So it goes with the European level. Matters that concern the local, regional and State levels will remain decided at these levels. EU institutions will focus, as they try ineffectively to do today, on harmonising wherever necessary, and on deciding Europe-wide matters. It would, for instance, ensure that criminals cannot go hide in other countries, properly fight against tax evasion, and make sure that we all enjoy social protection.

Even more importantly: European institutions will do what you want them to do. You will vote for your representatives and finally be able to have a direct and decisive influence on what is decided at the European level. That’s power back to you.

So other countries will be able to impose their ideas on us?
Not really, no.

This goes back to the way democracy works: we all decide together. We may disagree, but it’s still a joint decision. At heart, democracy is a way to peacefully management disagreements for public affairs.

When you vote for your President or Prime Minister, sometimes your candidate wins, sometimes he loses. You don’t get your way all the time but that’s part of the game. As such, democracy is not about all agreeing on the same thing, it’s about managing disagreements.

Usually, within a country, regions are not directly opposing one another: people from other regions may share your opinions, while people from your own region may disagree with you. Likewise, as a centrist Croatian, you may vote like a similar-minded Lithuanian or Portuguese, and disagree with someone from your own country. Therefore, decisions made by democratically-elected members of Parliament will not be “another country imposing its ideas” but the result of a popular decision.

Interestingly enough, the current system, where decisions are taken by national governments on the European Council, directly leads to bigger and stronger countries often imposing their ideas and views on smaller ones. As such, countries such as Germany and France are more likely to have their proposals adopted than others, such as Malta or Cyprus, leading to a harmful lack of democratic legitimacy. Furthermore, practices like the one-year rotating presidency entrench a permanent instability and prevent the development of any meaningful institutional memory and long-term decision-making.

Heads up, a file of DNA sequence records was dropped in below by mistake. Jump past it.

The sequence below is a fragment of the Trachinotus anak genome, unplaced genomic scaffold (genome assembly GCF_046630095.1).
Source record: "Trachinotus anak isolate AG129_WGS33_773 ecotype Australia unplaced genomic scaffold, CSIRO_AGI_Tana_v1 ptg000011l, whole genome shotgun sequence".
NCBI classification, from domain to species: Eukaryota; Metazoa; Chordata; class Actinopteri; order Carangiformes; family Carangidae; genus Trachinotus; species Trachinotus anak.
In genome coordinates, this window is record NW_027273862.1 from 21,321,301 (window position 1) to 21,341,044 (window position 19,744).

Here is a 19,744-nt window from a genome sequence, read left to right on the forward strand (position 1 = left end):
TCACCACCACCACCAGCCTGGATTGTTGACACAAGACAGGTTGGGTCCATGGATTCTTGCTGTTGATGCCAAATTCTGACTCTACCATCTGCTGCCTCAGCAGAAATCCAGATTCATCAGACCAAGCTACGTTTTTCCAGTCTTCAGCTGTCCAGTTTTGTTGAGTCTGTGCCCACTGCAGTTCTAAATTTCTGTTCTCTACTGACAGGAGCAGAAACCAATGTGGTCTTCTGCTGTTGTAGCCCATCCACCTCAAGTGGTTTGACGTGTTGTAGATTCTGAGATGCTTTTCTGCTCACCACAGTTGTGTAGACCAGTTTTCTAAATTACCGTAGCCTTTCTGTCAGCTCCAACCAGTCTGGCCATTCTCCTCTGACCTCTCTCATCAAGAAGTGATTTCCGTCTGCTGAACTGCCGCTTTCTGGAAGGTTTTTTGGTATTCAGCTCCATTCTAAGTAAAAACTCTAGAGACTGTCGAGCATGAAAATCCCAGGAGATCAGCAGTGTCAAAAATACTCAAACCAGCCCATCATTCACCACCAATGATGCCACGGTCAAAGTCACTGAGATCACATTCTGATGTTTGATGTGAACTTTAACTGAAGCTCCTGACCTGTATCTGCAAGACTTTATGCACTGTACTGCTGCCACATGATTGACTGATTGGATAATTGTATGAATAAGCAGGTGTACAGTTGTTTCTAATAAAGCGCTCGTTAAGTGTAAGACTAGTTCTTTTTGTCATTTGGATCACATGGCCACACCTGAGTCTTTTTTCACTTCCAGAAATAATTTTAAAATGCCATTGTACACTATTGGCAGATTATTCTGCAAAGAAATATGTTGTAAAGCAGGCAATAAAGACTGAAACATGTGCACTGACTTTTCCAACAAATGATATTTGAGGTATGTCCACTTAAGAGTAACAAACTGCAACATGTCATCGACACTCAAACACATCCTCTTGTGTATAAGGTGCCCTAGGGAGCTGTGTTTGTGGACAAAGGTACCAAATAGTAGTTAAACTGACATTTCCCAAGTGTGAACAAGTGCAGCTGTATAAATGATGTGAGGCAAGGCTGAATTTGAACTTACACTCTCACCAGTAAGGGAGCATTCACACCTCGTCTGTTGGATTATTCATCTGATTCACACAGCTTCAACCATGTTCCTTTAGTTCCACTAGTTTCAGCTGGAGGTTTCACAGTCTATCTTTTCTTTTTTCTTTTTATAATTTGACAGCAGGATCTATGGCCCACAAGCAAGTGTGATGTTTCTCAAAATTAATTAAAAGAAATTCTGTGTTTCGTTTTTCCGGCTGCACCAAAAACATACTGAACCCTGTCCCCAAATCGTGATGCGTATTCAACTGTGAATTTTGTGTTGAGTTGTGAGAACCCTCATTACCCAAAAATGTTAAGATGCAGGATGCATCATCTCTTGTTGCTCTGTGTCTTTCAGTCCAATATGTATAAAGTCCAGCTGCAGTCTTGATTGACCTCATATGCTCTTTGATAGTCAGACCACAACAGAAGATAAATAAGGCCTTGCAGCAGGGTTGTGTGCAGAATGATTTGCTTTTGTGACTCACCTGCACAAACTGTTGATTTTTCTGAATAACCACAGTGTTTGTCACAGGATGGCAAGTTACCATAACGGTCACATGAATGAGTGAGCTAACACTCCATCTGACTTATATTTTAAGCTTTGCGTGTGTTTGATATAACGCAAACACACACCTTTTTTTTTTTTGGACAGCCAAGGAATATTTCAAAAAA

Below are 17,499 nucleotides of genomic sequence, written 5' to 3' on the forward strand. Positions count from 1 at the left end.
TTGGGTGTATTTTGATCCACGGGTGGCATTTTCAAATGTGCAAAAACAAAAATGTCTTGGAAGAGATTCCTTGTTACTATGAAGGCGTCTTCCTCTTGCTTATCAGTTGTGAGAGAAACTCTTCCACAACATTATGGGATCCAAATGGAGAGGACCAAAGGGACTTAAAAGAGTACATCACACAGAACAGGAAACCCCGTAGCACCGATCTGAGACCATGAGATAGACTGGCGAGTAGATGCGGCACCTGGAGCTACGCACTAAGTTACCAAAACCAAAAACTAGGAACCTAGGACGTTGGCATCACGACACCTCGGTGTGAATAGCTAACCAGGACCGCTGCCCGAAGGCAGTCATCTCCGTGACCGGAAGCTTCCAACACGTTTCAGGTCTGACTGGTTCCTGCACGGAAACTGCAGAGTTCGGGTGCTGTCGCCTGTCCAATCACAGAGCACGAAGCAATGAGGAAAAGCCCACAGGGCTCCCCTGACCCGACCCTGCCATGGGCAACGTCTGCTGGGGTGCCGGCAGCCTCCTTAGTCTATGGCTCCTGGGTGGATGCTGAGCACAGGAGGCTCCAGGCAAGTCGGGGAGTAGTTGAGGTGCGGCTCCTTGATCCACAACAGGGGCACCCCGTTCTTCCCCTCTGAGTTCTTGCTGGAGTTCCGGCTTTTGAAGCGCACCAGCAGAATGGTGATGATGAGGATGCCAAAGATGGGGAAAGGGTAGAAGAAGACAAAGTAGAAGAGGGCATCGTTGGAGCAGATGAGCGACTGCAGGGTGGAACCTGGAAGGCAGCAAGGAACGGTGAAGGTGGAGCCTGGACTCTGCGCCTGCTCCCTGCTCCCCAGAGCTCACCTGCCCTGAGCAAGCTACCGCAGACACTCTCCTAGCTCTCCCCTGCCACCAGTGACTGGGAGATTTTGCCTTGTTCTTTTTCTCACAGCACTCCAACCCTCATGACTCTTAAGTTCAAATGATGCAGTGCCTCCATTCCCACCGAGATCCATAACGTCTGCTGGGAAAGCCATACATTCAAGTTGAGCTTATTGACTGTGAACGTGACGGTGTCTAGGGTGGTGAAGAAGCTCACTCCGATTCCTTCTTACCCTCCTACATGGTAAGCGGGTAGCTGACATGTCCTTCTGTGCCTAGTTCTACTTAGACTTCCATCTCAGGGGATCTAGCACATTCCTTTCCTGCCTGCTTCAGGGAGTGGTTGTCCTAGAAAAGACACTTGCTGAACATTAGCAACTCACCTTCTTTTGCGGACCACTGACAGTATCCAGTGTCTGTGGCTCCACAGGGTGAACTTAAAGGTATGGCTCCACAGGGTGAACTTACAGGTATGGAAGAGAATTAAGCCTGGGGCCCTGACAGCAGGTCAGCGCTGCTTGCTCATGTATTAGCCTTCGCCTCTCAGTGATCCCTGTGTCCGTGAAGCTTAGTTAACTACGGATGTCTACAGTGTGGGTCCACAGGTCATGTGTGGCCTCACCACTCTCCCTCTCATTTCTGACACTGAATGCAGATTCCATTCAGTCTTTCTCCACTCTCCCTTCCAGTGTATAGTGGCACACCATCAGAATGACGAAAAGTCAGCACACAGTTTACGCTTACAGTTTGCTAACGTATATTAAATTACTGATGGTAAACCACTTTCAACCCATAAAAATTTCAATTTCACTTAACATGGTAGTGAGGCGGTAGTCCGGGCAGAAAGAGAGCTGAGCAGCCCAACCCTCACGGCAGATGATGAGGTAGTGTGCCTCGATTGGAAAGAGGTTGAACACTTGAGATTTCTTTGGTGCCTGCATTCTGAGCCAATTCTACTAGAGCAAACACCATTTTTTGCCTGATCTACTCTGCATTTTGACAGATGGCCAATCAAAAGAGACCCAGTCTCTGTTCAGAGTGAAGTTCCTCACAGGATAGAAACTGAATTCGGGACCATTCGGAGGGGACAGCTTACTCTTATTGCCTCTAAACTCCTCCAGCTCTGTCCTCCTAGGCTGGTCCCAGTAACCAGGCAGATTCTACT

The continued emphasis on austerity measures at the EU level is a classic example, where a small number of powerful decision-makers were able to impose unpopular and undemocratic decisions on weaker governments. With this system, it is no surprise that some countries feel like the deck is stacked against them and refuse to play along with community decisions.

I live in a big State, what is that going to do for me? Why should I bow down to small States?
Although they may have their own internal issues, larger States are the ones that have benefited the most from the current EU governance system, where their larger demography and economic size gave them a clear edge.

However, just like richer regions have a strong interest in joining others in a national framework, richer countries have a strong interest in joining others in a European framework. This, obviously, was already one of the reasons for joining the EU in the first place.

While all states will have equal voting rights in the Senate we envisage, more populous States will have more voting power in Parliament – as is already the case and as is consistent with democratic requirements.

Overall, larger States stand to win from more integration, increased access to the common market, and less undue competition from small States – for instance States that played on lack of unanimity to maintain unfair taxation practices.